According to a Government Accountability Office study, the wage gap persists even when accounting for personal choices, such as work patterns and education. As reported by the National Partnership of Women and Families, working mothers pay a “penalty” for having children while fathers get a bonus. Nationally, women with children are paid 2.5 percent less than women without children, while men with children experience a boost of 2.1 percent over men without children. Education doesn’t seem to even the playing field. According to the National Partnership for Women and Families, women with professional degrees are paid just 67 cents for every dollar paid to men with professional degrees – women with doctoral degrees are paid less than men with master’s degrees and women with master’s degrees are paid less than men with bachelor’s degrees.

Not all hope is lost, in 2009 President Obama signed the Lily Ledbetter Fair Pay Act, the first piece of legislation passed in the new administration. The legislation expanded workers’ rights to sue in a discrimination kind of case, and relaxed the statute of limitations, and restarting the six-month clock every time the worker receives a paycheck. But we need more to protect women and families. The Paycheck Fairness Act was reintroduced in 2011 in the House of Representatives by Congresswoman Rosa DeLauro with 177 co-sponsors (H.R. 1519) and reintroduced in the Senate by Senator Barbara Mikulski with 34 co-sponsors (S.797).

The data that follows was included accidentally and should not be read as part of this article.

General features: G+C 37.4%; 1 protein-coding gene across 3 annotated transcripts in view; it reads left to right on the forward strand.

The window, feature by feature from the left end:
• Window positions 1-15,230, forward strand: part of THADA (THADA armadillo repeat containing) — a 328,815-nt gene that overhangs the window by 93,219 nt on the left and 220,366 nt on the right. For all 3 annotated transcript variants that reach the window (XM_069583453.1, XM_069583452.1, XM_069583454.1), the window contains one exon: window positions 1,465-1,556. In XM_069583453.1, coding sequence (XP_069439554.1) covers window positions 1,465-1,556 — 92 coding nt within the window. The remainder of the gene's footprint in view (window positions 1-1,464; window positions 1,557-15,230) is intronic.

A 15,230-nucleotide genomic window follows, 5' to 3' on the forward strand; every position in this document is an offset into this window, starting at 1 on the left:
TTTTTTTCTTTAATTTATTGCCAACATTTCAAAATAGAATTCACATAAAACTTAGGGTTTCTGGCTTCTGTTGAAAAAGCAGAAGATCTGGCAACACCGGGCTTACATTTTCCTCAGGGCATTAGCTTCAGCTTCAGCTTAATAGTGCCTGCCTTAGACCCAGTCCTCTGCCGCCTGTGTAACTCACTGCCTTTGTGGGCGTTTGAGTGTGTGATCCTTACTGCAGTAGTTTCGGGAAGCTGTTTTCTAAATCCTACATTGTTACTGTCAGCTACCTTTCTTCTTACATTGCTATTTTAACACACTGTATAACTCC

The Paycheck Fairness Act would:

  • Prohibit employers from retaliating against workers who discuss salaries with colleagues
  • Put gender-based discrimination on equal footing with other forms of wage discrimination – such as race or national origin – and allow women to take legal action for damages
  • Require employers to prove that pay differences exist for legitimate job related reasons
  • Create a negotiations skills training program for women and girls
  • Provide businesses (especially small ones) assistance with equal pay practices
  • Enhance the Department of Labor’s and the Equal Employment Opportunity Commission’s ability to investigate and enforce pay discrimination laws

Unfortunately, both bills are sitting in committees and haven’t seen much play over the last few months especially with the campaign season ramping up. Its’ time to urge our lawmakers to due right by America’s women and families and pass the Paycheck Fairness Act.

For more information please visit the National Women’s Law Center, the National Partnership for Women & Families, the Department of Labor and the Equal Employment Opportunity Commission.

Leading national consumer groups urge FDA to promptly deny industry petition to call high fructose corn syrup ‘corn sugar’ – National Consumers League